So You’re Selling a WordPress Theme: Best Practices for Demos

When you’re selling a theme, its demo is your sales pitch. If the demo falls short in some way, it’s doing a disservice to the theme and will lead to a loss of sales. If your theme includes hundreds of features, but buyers can’t see them in action, you may as well have no features at all.

This guide will cover nine best practices to help you demo your theme as well as possible.

Here’s what we’ll be looking at:

  1. Pages to Include in Your Demo
  2. Menu and Navigation
  3. Layouts
  4. Highlight Hidden Features
  5. Use Authentic Content
  6. Include a Front-end Option Switcher
  7. Communicate With Potential Buyers
  8. Optimize Your Demos
  9. Finalization
    and Testing

1. Pages to Include in Your Demo

None of these pages are required as such, but highly

Home pages: 
Create at least three unique home pages. The more home pages you create, the more
layouts you can demonstrate.

Inner pages: 
Include inner pages (or “sub pages”), like “About us”, “Services”, “Pricing”, “Team”,
“FAQ” etc. It is highly recommended to have at least two versions of the each inner pages. This gives the client choices and lets you show off a range of page elements without stuffing too much into a single layout.

Moving on from the last point, it’s a generally accepted best practice to demonstrate theme elements on
separate pages. You don’t need to make super complex pages to present your
elements, just design a simple reusable page template and use it for each of your

If you have a small list of elements with simple options you could present them on a single page, or group them into suitable collections. Just make sure you use logical
organization and grouping. You’ll notice the globax theme elements menu for example. The elements are grouped into typography elements, UI elements, social etc.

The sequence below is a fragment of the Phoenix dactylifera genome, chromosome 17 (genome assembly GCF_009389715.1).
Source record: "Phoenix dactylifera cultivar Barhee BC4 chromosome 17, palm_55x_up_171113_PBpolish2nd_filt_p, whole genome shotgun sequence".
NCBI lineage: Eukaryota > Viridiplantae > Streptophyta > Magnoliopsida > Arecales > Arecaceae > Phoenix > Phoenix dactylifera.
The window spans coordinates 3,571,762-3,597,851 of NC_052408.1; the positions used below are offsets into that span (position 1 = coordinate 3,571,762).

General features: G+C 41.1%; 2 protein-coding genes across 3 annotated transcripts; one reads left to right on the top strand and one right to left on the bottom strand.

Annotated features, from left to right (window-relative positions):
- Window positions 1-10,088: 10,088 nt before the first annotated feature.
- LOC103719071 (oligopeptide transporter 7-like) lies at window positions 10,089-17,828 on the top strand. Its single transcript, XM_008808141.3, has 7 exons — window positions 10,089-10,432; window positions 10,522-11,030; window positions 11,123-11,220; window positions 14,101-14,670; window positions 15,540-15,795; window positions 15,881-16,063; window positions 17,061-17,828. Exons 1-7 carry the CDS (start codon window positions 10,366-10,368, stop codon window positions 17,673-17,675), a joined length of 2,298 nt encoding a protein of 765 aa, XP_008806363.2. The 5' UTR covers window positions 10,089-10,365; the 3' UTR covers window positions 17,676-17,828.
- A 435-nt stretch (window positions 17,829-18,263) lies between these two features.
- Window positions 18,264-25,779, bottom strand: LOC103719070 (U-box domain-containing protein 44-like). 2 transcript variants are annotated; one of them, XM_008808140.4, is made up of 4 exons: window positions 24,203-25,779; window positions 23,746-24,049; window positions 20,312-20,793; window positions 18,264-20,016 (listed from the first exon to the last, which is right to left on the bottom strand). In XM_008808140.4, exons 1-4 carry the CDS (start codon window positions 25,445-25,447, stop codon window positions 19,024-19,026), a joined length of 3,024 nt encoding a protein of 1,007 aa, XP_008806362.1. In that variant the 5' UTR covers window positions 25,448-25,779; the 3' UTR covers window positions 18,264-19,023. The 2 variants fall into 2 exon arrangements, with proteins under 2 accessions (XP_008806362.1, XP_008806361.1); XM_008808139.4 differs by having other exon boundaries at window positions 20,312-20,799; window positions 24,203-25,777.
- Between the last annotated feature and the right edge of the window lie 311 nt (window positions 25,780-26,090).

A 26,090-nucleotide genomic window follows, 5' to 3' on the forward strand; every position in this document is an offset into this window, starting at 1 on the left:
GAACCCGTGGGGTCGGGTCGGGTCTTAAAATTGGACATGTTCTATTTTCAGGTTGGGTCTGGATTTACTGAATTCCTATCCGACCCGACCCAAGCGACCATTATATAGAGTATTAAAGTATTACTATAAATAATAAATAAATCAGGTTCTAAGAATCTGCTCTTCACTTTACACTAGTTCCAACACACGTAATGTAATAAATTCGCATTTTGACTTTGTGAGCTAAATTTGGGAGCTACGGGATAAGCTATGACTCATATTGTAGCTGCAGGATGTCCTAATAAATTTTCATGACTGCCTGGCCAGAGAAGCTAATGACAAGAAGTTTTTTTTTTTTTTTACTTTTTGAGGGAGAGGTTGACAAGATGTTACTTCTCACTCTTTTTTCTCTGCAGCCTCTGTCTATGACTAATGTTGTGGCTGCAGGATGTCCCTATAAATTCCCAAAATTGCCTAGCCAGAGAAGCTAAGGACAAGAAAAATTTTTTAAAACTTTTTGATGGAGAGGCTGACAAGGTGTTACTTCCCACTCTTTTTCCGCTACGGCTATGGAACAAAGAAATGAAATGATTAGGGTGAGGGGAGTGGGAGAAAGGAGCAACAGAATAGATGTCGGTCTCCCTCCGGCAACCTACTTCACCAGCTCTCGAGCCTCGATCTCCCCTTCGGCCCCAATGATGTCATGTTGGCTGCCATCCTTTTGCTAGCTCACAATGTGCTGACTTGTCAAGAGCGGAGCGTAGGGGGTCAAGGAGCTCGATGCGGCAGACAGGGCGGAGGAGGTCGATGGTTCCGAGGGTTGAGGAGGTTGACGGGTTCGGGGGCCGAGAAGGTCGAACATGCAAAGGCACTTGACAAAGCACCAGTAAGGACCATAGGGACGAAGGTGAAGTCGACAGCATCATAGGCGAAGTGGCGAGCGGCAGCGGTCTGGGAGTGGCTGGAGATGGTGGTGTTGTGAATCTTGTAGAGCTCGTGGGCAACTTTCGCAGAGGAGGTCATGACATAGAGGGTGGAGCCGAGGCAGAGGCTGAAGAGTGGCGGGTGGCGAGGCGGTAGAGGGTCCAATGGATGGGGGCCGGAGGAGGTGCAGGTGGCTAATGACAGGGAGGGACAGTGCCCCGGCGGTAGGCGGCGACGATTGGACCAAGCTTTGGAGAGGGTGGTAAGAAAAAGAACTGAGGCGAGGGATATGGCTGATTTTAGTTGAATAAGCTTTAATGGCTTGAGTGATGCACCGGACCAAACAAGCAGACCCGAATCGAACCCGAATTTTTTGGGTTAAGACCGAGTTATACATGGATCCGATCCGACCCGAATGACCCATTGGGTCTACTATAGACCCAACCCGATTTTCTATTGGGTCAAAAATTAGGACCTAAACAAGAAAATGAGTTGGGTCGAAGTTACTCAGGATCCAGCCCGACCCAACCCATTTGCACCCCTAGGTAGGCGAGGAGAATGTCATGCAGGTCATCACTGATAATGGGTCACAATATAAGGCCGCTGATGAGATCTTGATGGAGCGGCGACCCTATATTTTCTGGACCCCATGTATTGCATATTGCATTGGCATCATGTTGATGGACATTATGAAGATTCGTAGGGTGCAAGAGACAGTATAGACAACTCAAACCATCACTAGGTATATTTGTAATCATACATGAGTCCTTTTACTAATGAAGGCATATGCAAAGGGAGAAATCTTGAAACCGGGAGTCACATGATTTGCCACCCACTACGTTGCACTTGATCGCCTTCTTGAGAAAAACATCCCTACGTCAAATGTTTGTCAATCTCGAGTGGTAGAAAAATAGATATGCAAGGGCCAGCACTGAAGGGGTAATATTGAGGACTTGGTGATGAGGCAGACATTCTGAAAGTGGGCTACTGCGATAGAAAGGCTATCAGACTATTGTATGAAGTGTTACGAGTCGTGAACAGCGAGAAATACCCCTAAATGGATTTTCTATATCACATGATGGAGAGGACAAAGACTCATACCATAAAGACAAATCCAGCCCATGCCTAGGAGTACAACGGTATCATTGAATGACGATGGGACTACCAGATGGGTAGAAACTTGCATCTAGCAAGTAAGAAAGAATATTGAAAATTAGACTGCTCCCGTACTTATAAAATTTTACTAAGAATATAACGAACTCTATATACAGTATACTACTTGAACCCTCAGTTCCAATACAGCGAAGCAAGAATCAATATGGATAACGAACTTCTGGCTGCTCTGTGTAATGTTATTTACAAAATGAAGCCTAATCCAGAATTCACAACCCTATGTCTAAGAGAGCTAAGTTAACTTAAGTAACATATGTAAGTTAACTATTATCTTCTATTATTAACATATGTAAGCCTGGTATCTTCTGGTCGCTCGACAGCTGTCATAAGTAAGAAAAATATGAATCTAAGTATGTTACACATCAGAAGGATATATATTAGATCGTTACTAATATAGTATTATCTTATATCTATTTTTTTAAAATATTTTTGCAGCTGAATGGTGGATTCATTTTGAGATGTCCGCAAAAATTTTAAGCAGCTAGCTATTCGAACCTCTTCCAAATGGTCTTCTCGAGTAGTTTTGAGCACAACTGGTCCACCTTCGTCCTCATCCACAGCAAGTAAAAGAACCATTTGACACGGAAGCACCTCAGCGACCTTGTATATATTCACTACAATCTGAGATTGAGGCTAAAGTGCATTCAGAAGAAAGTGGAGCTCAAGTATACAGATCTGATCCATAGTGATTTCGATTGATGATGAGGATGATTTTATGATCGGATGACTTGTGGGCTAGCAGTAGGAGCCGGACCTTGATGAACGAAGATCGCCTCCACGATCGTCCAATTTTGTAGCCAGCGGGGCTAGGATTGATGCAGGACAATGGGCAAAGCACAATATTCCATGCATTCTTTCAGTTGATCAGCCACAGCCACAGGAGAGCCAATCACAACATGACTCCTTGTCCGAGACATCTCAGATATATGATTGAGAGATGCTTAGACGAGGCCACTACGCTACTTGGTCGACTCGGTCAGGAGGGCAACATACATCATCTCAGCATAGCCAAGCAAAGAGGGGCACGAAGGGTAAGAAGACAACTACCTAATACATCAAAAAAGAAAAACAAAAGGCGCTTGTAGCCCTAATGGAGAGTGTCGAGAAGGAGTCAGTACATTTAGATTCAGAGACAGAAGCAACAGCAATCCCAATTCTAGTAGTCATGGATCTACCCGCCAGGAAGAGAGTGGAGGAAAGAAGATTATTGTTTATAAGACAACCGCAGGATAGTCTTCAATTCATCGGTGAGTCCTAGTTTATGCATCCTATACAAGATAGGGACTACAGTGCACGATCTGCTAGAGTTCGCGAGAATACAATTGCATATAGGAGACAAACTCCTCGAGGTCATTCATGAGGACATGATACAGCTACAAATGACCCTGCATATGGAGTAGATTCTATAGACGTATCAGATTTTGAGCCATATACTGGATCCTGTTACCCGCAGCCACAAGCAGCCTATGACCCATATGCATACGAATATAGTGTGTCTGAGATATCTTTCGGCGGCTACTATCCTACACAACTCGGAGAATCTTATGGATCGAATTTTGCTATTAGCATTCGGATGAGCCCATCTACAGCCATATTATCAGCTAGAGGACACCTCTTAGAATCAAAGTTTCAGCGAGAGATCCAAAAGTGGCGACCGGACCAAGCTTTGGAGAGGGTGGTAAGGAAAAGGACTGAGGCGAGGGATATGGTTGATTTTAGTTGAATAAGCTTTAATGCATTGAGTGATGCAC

Globax theme UI elements
UI elements from the Globax theme

Features: One of the most visited pages
in any given demo is the features page. Be sure to present as many features as possible in a clean, simple, and eye-catching way.

Your buyers will find it helpful if you group your features in some kind of hierarchy. For example: key features, main features, and additional features. For example:

  • Key features

    • Visual
      composer included
    • Revolution
      slider included
    • Advanced
      theme options panel
    • WooCommerce
  • Main features

    • Multilingual
    • One click
      demo import
    • RTL support
    • 10+ header
    • 100+ custom
    • Multi layout
  • Additional features

    • Single page
      and multipage variants
    • Responsive
      and retina ready
    • Advanced typography
    • Fontawesome
      icons included
    • Widgets in megamenu

Present these features as visually as possible. Too much descriptive text can overwhelm buyers.

2. Menu and Navigation

Your demo navigation should be as
intuitive as possible. Make sure it’s 100% functional on all screen sizes. Complex navigation can often “break” on smaller viewports.

Try not to overload your main
navigation, and make sure the combination of navigational elements are aesthetically pleasing. An unbalanced navigation won’t do your demo justice.

3. Layouts

If you want to increase your theme’s chances of selling, consider making it multi-layout. This refers to all the
pages, including posts and custom post types. Clients love being able to choose
between layouts. For example, for a blog archive you might consider a grid, a list, and a full
layout. If your theme offers a sidebar, demonstrate these things with the sidebar turned on and off. 

Make sure you can demonstrate all these various layouts
in a single WordPress installation. If that’s not possible you should reconsider your theme’s logic.

4. Highlight Hidden Features

Build your demo using all your theme’s features! Yes! If your theme features beautiful on-page
scroll animations, use them in your presentation. If your theme includes a
megamenu with widgets in the navigation, create and organize your navigation